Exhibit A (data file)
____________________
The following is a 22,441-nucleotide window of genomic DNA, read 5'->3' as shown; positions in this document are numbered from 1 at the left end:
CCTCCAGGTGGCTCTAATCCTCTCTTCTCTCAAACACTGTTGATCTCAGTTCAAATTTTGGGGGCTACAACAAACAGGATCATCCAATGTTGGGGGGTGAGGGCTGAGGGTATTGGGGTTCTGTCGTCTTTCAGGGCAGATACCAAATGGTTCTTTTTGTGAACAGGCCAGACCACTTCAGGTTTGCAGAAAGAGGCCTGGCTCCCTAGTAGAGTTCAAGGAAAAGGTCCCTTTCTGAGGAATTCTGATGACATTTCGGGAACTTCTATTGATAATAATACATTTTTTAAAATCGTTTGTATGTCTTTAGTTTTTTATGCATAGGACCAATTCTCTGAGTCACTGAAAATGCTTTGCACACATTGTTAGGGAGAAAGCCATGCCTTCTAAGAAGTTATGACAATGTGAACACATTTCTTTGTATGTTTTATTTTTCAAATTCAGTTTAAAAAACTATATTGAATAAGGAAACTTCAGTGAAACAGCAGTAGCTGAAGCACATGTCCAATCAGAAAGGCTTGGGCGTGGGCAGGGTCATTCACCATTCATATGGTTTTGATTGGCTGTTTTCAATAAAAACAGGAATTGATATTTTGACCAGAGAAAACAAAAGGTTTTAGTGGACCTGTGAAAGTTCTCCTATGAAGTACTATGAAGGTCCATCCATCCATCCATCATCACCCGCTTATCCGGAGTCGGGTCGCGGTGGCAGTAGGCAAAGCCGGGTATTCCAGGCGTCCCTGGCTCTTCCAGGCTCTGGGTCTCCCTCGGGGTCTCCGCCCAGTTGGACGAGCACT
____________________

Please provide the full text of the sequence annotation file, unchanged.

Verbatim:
The following is a 22,441-nucleotide window of genomic DNA, read 5'->3' as shown; positions in this document are numbered from 1 at the left end:
CCTCCAGGTGGCTCTAATCCTCTCTTCTCTCAAACACTGTTGATCTCAGTTCAAATTTTGGGGGCTACAACAAACAGGATCATCCAATGTTGGGGGGTGAGGGCTGAGGGTATTGGGGTTCTGTCGTCTTTCAGGGCAGATACCAAATGGTTCTTTTTGTGAACAGGCCAGACCACTTCAGGTTTGCAGAAAGAGGCCTGGCTCCCTAGTAGAGTTCAAGGAAAAGGTCCCTTTCTGAGGAATTCTGATGACATTTCGGGAACTTCTATTGATAATAATACATTTTTTAAAATCGTTTGTATGTCTTTAGTTTTTTATGCATAGGACCAATTCTCTGAGTCACTGAAAATGCTTTGCACACATTGTTAGGGAGAAAGCCATGCCTTCTAAGAAGTTATGACAATGTGAACACATTTCTTTGTATGTTTTATTTTTCAAATTCAGTTTAAAAAACTATATTGAATAAGGAAACTTCAGTGAAACAGCAGTAGCTGAAGCACATGTCCAATCAGAAAGGCTTGGGCGTGGGCAGGGTCATTCACCATTCATATGGTTTTGATTGGCTGTTTTCAATAAAAACAGGAATTGATATTTTGACCAGAGAAAACAAAAGGTTTTAGTGGACCTGTGAAAGTTCTCCTATGAAGTACTATGAAGGTCCATCCATCCATCCATCATCACCCGCTTATCCGGAGTCGGGTCGCGGTGGCAGTAGGCAAAGCCGGGTATTCCAGGCGTCCCTGGCTCTTCCAGGCTCTGGGTCTCCCTCGGGGTCTCCGCCCAGTTGGACGAGCACT